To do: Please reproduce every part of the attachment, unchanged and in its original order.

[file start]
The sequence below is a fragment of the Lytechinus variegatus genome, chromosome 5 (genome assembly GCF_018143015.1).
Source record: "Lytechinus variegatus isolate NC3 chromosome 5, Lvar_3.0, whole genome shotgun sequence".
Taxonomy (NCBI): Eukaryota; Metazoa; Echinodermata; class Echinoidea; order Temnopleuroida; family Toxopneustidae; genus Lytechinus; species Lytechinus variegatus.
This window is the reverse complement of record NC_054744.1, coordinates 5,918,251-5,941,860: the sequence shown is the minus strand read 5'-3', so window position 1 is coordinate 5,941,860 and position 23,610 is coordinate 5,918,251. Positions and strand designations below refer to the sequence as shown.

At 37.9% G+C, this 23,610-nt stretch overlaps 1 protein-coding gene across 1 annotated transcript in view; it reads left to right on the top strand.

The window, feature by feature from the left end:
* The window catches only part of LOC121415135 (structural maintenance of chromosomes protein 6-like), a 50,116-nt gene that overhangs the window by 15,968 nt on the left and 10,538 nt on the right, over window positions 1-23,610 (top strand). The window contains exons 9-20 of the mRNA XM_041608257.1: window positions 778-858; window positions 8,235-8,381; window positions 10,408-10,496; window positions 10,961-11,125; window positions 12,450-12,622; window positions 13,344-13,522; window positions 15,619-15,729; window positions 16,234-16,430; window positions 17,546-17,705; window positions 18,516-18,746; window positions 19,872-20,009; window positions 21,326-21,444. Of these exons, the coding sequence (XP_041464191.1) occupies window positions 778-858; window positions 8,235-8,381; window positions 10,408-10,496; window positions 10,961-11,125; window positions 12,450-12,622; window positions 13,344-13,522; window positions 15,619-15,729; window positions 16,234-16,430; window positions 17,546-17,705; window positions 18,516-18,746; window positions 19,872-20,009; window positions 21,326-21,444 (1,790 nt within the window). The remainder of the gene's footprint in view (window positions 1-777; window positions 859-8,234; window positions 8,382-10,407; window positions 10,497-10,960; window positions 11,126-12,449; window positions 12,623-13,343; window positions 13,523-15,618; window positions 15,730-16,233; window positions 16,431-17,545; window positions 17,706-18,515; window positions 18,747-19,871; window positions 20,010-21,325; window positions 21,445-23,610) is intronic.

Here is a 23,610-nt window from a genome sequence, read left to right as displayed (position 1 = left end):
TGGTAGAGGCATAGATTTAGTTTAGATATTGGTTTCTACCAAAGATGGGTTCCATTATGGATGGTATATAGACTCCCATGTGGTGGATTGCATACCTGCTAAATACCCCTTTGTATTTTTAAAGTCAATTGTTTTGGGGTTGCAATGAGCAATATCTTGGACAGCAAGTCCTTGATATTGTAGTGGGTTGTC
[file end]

The sequence below is a fragment of the Lytechinus variegatus genome, chromosome 5 (genome assembly GCF_018143015.1).
Source record: "Lytechinus variegatus isolate NC3 chromosome 5, Lvar_3.0, whole genome shotgun sequence".
Taxonomy (NCBI): Eukaryota; Metazoa; Echinodermata; class Echinoidea; order Temnopleuroida; family Toxopneustidae; genus Lytechinus; species Lytechinus variegatus.
This window is the reverse complement of record NC_054744.1, coordinates 5,918,251-5,941,860: the sequence shown is the minus strand read 5'-3', so window position 1 is coordinate 5,941,860 and position 23,610 is coordinate 5,918,251. Positions and strand designations below refer to the sequence as shown.

At 37.9% G+C, this 23,610-nt stretch overlaps 1 protein-coding gene across 1 annotated transcript in view; it reads left to right on the top strand.

The window, feature by feature from the left end:
* The window catches only part of LOC121415135 (structural maintenance of chromosomes protein 6-like), a 50,116-nt gene that overhangs the window by 15,968 nt on the left and 10,538 nt on the right, over window positions 1-23,610 (top strand). The window contains exons 9-20 of the mRNA XM_041608257.1: window positions 778-858; window positions 8,235-8,381; window positions 10,408-10,496; window positions 10,961-11,125; window positions 12,450-12,622; window positions 13,344-13,522; window positions 15,619-15,729; window positions 16,234-16,430; window positions 17,546-17,705; window positions 18,516-18,746; window positions 19,872-20,009; window positions 21,326-21,444. Of these exons, the coding sequence (XP_041464191.1) occupies window positions 778-858; window positions 8,235-8,381; window positions 10,408-10,496; window positions 10,961-11,125; window positions 12,450-12,622; window positions 13,344-13,522; window positions 15,619-15,729; window positions 16,234-16,430; window positions 17,546-17,705; window positions 18,516-18,746; window positions 19,872-20,009; window positions 21,326-21,444 (1,790 nt within the window). The remainder of the gene's footprint in view (window positions 1-777; window positions 859-8,234; window positions 8,382-10,407; window positions 10,497-10,960; window positions 11,126-12,449; window positions 12,623-13,343; window positions 13,523-15,618; window positions 15,730-16,233; window positions 16,431-17,545; window positions 17,706-18,515; window positions 18,747-19,871; window positions 20,010-21,325; window positions 21,445-23,610) is intronic.

Here is a 23,610-nt window from a genome sequence, read left to right as displayed (position 1 = left end):
TGGTAGAGGCATAGATTTAGTTTAGATATTGGTTTCTACCAAAGATGGGTTCCATTATGGATGGTATATAGACTCCCATGTGGTGGATTGCATACCTGCTAAATACCCCTTTGTATTTTTAAAGTCAATTGTTTTGGGGTTGCAATGAGCAATATCTTGGACAGCAAGTCCTTGATATTGTAGTGGGTTGTC